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'There's something wrong': Fort Worth councilman calls for investigation into new water meters and bills

The Fort Worth Water Department stands by its new digital-read water meters, saying they're accurate, but some residents are reporting skyrocketing bills.

FORT WORTH, Texas — In Fort Worth's Wedgwood East neighborhood, the biggest complaint these days isn't about crime or tiffs between neighbors; it's about water bills. That's according to the neighborhood association president Tabitha Williams.

Williams said since the city started replacing manual-read water meters with new digital-read meters, dozens of neighbors have reported to her that their water bills have skyrocketed.

"Most of the problems we've heard are outrageously high water bills," she said. "Like double, triple, quadruple their old water bills." 

It's a big topic of discussions for residents on Facebook and NextDoor, too.

And it's not just people living in Wedgwood. One woman from the Fairmount neighborhood near downtown showed WFAA her bill history, which approximately doubled when she says the new meter was installed. In June, she paid $370.65 and in July she paid $654.15. The previous July, she paid $412.26. Now, she says, inexplicably, her bills have been in the $100 range. 

"What we have seen is there's an issue, and something is wrong," said City Councilman Jungus Jordan. 

Jordan said he's received so many complaints -- around 100 -- that he's asked the city manager to investigate and has called for a third-party audit.

"In far too many, we saw cases where the bill had actually increased by double, triple and in some cases quadrupled," Jordan said, echoing what Williams said. "And that's serious. We need to look into it."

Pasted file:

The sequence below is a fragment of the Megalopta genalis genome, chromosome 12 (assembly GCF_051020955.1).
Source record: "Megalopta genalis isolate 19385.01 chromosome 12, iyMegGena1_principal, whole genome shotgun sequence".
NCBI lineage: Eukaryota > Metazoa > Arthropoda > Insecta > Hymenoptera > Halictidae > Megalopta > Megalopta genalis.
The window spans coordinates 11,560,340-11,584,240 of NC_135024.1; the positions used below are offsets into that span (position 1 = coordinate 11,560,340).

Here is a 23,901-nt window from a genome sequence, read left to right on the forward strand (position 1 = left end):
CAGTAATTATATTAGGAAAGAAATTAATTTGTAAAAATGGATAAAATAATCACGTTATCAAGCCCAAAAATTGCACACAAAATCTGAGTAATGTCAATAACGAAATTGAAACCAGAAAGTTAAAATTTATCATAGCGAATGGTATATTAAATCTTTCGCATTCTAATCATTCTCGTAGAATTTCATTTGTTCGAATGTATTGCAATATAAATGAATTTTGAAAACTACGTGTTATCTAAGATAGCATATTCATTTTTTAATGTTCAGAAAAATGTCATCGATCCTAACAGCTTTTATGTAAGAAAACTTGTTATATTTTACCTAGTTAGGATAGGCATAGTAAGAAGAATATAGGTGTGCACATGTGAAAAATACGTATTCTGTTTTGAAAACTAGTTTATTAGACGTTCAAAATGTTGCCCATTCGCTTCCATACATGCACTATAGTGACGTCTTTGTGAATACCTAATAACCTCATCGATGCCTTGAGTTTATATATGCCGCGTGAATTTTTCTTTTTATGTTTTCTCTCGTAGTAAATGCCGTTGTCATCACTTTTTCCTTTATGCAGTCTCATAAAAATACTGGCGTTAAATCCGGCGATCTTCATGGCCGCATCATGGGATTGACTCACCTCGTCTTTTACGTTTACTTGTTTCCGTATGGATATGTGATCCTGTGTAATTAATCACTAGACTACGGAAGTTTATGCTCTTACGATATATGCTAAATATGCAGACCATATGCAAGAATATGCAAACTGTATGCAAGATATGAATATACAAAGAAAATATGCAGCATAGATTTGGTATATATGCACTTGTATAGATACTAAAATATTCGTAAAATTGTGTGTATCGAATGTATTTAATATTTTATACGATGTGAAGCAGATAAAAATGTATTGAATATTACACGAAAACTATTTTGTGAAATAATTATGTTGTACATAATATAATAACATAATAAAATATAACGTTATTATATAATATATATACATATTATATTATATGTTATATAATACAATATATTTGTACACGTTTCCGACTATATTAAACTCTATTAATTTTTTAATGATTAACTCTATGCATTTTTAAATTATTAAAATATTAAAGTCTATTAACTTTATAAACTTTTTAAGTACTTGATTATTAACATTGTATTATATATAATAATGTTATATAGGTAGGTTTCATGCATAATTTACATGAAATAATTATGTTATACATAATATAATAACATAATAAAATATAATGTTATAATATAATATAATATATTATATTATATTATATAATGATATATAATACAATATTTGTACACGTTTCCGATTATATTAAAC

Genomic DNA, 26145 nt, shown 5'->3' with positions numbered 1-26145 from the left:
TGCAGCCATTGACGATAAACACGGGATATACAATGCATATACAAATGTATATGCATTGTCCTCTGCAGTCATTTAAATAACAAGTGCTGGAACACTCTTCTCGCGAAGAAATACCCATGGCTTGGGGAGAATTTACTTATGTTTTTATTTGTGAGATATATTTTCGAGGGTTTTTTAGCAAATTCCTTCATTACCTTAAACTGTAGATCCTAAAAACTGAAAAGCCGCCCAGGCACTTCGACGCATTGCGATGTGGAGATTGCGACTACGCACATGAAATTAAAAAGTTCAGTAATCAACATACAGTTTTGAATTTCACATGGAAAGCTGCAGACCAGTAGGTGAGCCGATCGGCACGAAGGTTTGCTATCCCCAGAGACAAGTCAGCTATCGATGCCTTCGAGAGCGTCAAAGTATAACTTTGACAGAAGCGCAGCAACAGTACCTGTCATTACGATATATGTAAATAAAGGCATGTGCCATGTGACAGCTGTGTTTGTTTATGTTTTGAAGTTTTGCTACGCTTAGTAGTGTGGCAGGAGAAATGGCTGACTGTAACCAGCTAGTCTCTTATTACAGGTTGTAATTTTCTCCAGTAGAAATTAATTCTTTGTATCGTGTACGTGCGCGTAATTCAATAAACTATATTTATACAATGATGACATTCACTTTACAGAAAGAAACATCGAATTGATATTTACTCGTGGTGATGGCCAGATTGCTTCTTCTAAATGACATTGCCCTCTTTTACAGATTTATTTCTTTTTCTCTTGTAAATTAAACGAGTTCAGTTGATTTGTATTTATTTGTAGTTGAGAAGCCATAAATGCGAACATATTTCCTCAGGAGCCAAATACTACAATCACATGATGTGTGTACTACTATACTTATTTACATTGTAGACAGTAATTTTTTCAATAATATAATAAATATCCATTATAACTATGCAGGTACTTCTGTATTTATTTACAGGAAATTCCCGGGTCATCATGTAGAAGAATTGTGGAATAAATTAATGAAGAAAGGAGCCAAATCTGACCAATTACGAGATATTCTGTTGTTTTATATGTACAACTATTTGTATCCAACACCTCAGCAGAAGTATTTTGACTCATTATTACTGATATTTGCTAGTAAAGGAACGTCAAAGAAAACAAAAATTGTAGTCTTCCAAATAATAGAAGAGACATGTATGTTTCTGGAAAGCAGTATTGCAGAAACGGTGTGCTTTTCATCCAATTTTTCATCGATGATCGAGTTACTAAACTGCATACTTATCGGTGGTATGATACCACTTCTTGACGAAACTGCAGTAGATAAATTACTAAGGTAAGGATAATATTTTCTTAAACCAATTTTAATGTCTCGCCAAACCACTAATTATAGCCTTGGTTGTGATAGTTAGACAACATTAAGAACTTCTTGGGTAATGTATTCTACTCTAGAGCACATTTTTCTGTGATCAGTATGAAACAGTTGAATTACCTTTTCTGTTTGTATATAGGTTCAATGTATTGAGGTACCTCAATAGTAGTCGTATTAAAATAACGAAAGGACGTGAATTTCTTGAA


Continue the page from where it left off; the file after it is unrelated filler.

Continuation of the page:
But the water department management says the 107,000 new meters that have been fully installed so far are accurate, and perhaps the old meters were under-registering water consumption.

"Generally that's what we're finding," said director Chris Harder. "We're finding leaks and we're finding irrigation issues."

Both Harder and his deputy director Kara Shuror urge people with the new meters to call if they're concerned; they'll look into your case and help you find what's at the source of the bill increase. 

They reported about 1,700 people with the new meters installed have called to complain about high bills. That's out of the 107,000 who have the meters up and running.

They also said they expected to see a 3 to 5% increase in billed consumption with the new meters, and indeed, it's 'right at 4%.'

"We have no reason to believe there's a widespread problem," Shuror said.

But Tabitha Williams is concerned, not just for her neighbors, but for others in Cowtown, too.

"There's some parts of the city that I'm worried this is going to price people out of their houses," she said.

The Fort Worth City Council will address this topic during its work session on Tuesday, Jan. 26.